In this study of victims of sexual abuse, the aim was to investigate the role of perceived social support and abuse characteristics in self-reported insomnia, nightmare frequency, and nightmare distress. Four hundred sixty Norwegian victims of sexual abuse completed a questionnaire assessing perceived social support, abuse characteristics, insomnia, nightmare frequency, and nightmare distress. Results show that higher levels of perceived social support were related to lower scores on all symptom outcome measures. Abuse involving oral, genital, or anal penetration was related to more insomnia symptoms. Longer duration of abuse and threatening conducted by the perpetrator were related to higher nightmare frequency, while threats and abuse involving penetration were related to higher degrees of distress associated with nightmares. In conclusion, the present study provides preliminary data indicating that perceived social support may affect the nature of sleep difficulties in sexual abuse victims. Also, more severe forms of sexual abuse are related to higher levels of sleep difficulties.
A significant number of adolescents have been exposed to traumatic life events. However, knowledge about the specific sleep disturbance that occurs in individuals after trauma exposure is predominantly based on studies of adults. This study reports specific sleep disturbance in 42 survivors of the 2011 mass shooting at a youth summer camp on the Norwegian island Utøya, mean age = 20.91 years, SD = 2.32, 62.5% females. When compared with matched controls, significantly more survivors reported having sleep disturbances, 52.4% versus 13.6%, d = 0.93, of which onset began at the time of the shooting, ?2 = 14.9, p 1.7, ps = .044 to .028. These results corroborate the effects of a life threat on the range and extent of sleep disturbances, and emphasize the need to better assess and treat sleep disorders in adolescents exposed to trauma.
Department of Clinical Psychology, University of Bergen, Christiesgate 12, 5015 Bergen, Norway; Visiting Scholar, UC Berkeley, Department of Psychology, 4123 Tolman Hall, Berkeley, CA 94720-1690, USA. Electronic address: email@example.com.
In the present study, our aim was to examine longitudinal posttraumatic stress symptom (PTSS) trajectories in a Norwegian sample of adults who had experienced sexual abuse during childhood, and to identify predictors of PTSS-trajectory belongingness. The sample consisted of 138 adult survivors of childhood sexual abuse (96.4% women, mean age=42.9years, mean age at the first abuse=5.9 years), recruited from support centers for sexual abuse survivors. The majority (78.3%) reported penetrative abuse, and a large proportion of the sample reported that the perpetrator was a biological parent (38.4%) or someone they trusted (76.1%), reflecting a high severity level of the abusive experiences. Latent Profile Analyses revealed the best overall fit for a two PTSS-trajectories model; one trajectory characterized by sub-clinical and decreasing level of PTSS (54.9%), and the other by high and slightly decreasing level of PTSS (45.1%). Increased odds for belonging to the trajectory with clinical level symptoms was found among those who reported higher levels of exposure to other types of childhood maltreatment (OR=3.69, p=0.002), sexual abuse enforced by physical violence (OR=3.04, p=0.003) or threats (OR=2.56, p=0.014), very painful sexual abuse (OR=2.73, p=0.007), or who had experienced intense anxiety, helplessness or fear during the abuse (OR=2.97, p=0.044). Those in the trajectory with clinical level PTSS reported lower levels of perceived social support and more relational difficulties compared to those in the sub-clinical PTSS trajectory. In conclusion, different longitudinal PTSS trajectories can be found among adult survivors of childhood sexual abuse. Significant predictors of PTSS-trajectory belongingness are discussed alongside their potential implications for preventive efforts and clinical interventions.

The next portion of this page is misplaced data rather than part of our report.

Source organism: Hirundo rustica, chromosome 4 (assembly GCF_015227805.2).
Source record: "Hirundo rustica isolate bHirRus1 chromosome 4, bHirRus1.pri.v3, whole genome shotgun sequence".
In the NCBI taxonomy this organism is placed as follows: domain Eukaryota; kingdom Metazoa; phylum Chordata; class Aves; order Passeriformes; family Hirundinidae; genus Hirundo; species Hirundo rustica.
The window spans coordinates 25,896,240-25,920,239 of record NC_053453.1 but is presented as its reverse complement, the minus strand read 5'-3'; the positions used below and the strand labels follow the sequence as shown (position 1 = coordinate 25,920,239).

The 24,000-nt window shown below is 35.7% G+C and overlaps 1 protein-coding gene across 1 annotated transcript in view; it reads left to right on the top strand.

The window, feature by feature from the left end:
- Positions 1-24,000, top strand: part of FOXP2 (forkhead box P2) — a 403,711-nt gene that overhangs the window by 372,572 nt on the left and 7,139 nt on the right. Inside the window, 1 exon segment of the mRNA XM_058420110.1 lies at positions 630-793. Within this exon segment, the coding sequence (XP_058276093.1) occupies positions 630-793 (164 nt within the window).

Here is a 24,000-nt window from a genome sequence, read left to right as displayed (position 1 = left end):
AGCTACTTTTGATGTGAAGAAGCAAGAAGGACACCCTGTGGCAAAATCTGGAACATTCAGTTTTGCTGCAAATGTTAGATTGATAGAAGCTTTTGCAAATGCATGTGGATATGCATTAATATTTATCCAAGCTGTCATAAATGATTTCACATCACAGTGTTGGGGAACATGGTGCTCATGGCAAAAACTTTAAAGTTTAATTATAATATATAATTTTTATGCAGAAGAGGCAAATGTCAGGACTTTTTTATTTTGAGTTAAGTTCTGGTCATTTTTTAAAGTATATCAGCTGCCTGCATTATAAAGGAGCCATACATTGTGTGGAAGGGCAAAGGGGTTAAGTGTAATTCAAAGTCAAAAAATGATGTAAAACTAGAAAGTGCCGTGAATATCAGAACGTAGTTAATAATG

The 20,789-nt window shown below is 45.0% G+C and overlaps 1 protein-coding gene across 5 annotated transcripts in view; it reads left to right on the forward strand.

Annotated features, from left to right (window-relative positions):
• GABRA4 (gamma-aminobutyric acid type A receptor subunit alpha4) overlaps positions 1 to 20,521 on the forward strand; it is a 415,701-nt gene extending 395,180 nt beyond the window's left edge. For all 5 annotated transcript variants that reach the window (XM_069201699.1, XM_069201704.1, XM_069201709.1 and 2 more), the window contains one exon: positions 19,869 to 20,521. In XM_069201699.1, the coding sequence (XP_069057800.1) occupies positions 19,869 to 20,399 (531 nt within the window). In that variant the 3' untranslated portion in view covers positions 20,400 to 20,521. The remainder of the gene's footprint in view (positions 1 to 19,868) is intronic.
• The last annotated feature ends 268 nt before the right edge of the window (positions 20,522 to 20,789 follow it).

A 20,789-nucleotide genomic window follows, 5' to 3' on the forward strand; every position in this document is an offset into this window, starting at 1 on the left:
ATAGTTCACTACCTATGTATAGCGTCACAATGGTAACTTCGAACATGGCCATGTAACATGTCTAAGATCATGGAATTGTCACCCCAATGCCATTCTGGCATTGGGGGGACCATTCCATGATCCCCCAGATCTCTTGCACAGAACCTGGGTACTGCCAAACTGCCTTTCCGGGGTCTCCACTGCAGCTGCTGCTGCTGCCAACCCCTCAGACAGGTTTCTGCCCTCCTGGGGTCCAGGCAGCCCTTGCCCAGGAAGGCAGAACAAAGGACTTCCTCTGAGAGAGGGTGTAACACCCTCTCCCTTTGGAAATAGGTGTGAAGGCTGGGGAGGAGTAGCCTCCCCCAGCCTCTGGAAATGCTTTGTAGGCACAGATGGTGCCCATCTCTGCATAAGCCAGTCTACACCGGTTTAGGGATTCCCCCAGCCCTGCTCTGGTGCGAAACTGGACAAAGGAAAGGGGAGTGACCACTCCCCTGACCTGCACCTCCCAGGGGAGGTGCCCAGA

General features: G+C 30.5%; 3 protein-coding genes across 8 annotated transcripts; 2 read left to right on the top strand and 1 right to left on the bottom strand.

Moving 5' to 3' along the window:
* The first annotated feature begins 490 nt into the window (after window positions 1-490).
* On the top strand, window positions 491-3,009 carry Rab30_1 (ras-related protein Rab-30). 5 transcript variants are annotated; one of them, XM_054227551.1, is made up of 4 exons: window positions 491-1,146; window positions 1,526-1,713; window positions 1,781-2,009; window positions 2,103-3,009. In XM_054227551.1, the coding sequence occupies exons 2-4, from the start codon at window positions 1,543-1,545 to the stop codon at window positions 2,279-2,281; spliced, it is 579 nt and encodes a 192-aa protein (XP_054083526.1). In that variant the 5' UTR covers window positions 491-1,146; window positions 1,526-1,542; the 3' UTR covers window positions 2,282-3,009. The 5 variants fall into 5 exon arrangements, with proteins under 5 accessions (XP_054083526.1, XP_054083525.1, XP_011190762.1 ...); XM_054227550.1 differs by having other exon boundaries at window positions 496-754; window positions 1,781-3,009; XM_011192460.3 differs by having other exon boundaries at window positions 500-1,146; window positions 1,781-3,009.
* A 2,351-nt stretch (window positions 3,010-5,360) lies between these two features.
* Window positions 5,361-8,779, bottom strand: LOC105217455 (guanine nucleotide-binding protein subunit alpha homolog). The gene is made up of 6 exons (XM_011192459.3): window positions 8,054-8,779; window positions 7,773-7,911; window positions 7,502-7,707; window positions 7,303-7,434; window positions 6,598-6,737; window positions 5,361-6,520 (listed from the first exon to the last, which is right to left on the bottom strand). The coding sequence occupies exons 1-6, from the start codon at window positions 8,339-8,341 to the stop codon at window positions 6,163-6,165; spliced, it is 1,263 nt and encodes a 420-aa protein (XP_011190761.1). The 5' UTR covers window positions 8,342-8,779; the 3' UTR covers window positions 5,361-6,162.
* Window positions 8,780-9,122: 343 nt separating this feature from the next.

Total hip arthroplasty (THA) has been shown to reduce pain and improve function. In addition, it is suggested that THA improves sleep and alleviates symptoms of anxiety and depression. Patients with chronic pain are frequent users of analgesic and psychotropic drugs and thereby risk adverse drug events. The impact of THA on such drug use has not been thoroughly investigated. Based on merged data from the Norwegian Prescription Database and the Norwegian Arthroplasty Register, this study sought to investigate redeemed medications in a complete population (N = 39,688) undergoing THA in 2005 to 2011. User rates and redeemed drug volume of analgesics (nonsteroid anti-inflammatory drugs (NSAIDs), opioids, and nonopioids) and psychotropics (hypnotics, anxiolytics, and antidepressants) were calculated for 4 quarters before and 4 quarters after surgery. We analysed preoperative prescription trends (Q1 vs Q4), postoperative prescription (Q4 vs Q5), and long-term effect of surgery (Q4 vs Q8). Before surgery, use of all drug groups increased from Q1 to Q4. Use of opioids, nonopioids, and hypnotics dramatically increased from Q4 to Q5. Long-term (Q4 vs Q8) surgery reduced prescriptions of analgesics, hypnotics, and anxiolytics, but not antidepressants. Overall, the present results extend the positive effects of THA to include reduced reliance on medication to alleviate symptoms.